The Dog Days of Summer: Tips for Travelling with Your Pup

How was your long weekend? Did you hit the cottage? Visit friends? Go camping? If you did, and brought your four-legged friend along, you’re aware that it takes some planning. So, we thought we would share some tips for stress-free travelling with your pup. When travelling with your pup, your first big decision will probably…

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Family teaching purebred dog leash etiquette

Dog Leash Etiquette: What to Know and What to Avoid

With the summer weather finally upon us, getting the dog out for a great walk is our top priority. Leash walking your dog has many benefits and setting yourself up for success is well worth the effort. But are you aware that there are a few dog leash etiquette rules you should be following? While…

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Group of purebred dogs at play

Dogs at Play: Is That Fun Fighting or Fight Fighting? Here’s What You Need to Know

Despite tens of thousands of years of domestication, sometimes it seems it seems that dogs aren’t too far removed from their wolf’ish origins. And nowhere is that more evident than during play time! What to a casual observer might look like a snarling, biting cage match, to one who understands the psychology of dogs at…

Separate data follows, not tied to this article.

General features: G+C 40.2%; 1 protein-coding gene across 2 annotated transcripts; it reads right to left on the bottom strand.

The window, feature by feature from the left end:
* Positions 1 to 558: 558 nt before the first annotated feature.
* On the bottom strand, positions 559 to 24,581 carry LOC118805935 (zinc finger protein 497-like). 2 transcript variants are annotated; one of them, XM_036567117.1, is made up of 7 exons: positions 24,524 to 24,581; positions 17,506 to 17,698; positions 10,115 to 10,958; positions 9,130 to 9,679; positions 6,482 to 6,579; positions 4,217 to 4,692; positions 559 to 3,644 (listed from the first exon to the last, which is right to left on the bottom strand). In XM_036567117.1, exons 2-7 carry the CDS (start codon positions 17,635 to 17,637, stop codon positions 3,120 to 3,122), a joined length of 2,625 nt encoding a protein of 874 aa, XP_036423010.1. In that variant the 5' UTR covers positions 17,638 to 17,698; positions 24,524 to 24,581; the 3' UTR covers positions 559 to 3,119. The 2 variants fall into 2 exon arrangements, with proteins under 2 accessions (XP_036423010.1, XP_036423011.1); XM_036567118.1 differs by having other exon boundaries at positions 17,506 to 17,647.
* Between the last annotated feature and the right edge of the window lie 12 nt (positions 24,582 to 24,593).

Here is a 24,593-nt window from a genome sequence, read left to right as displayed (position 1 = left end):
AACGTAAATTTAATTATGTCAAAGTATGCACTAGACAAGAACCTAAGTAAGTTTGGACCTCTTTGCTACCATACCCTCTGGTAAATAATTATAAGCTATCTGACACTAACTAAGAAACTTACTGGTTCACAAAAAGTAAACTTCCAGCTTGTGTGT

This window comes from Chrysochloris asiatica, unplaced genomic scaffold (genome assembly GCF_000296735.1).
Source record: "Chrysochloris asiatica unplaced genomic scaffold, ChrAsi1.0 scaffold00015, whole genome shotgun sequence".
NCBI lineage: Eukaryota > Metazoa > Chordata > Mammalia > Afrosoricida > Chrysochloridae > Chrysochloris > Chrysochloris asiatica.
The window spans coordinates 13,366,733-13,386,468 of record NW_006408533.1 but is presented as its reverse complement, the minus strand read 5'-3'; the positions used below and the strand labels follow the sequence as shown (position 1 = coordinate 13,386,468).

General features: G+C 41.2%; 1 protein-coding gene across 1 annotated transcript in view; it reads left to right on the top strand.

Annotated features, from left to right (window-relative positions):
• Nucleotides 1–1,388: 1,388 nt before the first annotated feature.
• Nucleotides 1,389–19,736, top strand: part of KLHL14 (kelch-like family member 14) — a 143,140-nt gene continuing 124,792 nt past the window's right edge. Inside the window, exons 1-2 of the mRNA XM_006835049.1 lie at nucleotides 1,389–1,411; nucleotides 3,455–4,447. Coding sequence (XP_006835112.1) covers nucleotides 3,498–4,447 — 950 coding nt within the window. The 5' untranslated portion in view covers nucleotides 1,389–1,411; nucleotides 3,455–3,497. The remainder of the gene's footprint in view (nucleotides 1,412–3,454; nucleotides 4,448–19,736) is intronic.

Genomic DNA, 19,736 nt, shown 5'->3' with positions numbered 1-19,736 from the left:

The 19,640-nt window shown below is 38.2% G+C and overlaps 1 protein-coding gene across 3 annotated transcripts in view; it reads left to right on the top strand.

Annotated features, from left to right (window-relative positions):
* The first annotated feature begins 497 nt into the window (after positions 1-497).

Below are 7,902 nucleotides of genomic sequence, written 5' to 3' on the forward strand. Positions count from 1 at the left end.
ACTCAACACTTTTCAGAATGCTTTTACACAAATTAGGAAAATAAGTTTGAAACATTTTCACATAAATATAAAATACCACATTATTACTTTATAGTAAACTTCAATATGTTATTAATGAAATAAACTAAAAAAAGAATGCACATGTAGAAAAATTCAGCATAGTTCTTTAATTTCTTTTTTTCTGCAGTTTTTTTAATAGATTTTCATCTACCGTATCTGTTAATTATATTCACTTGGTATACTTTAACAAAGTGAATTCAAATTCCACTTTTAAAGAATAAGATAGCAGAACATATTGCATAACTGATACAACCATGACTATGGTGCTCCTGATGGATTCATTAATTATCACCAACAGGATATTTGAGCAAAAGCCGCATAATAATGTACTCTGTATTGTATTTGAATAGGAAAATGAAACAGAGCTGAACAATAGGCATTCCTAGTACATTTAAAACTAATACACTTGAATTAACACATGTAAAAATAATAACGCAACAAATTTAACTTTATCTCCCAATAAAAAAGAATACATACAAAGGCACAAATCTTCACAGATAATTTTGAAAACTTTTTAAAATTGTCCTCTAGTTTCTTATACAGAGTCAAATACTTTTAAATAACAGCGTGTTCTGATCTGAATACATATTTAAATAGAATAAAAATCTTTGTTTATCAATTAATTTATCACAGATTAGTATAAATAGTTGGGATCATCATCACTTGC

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Two muddy, very wet, purebred dogs standing in a shallow body of water.

Seasonal Hazards-What To Watch For When Spring Has Sprung

When winter turns to spring, often new pet dangers come with it – not the least of which is spring flooding. This year, floodwaters in Ontario, Quebec and New Brunswick have risen to historic levels, closing roads and highways and forcing thousands of people from their homes. And when people have to evacuate, so to…

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Happy purebred puppy romping toward viewer, with graphic cannabis leaf image.

Medical Cannabis Products for Dogs: What You Should Know

Veterinarians often prescribe the same medications for dogs that a human would take. But in my 20 plus years of clinical veterinary practice, I can’t recall a time when clients and vets have had the same interest (and so many unanswered questions) about the same topic – medical cannabis products, especially cannabidiol (CBD). It’s been…

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Surgical-glove-clad hand holding cannabis. Graphic paw print image overlaid.

Considering a Cannabis Product for Your Dog? Here’s What You Should Know

In Medical Cannabis Products for Dogs: What You Should Know, the first of a two-part series, Sarah Silcox, DVM explains what you need to know about medical cannabis and for dogs. In this second part of the series, Dr. Silcox explains what you need to know if you’re considering a cannabis product for your pet, There…

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Welcome to Purebred Posts

Hi everyone, and welcome to Purebred Posts! We’re very excited to have this new, dedicated space to share the latest news and information about the world of purebreds.  The PuppyViewer community has been connecting breeders and owners for a while now, and this space will continue to do the same. However, we also firmly believe…

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Your new family member is precious and choosing the right puppy takes research and time. With PuppyViewer you can be sure that your time and effort will not be wasted!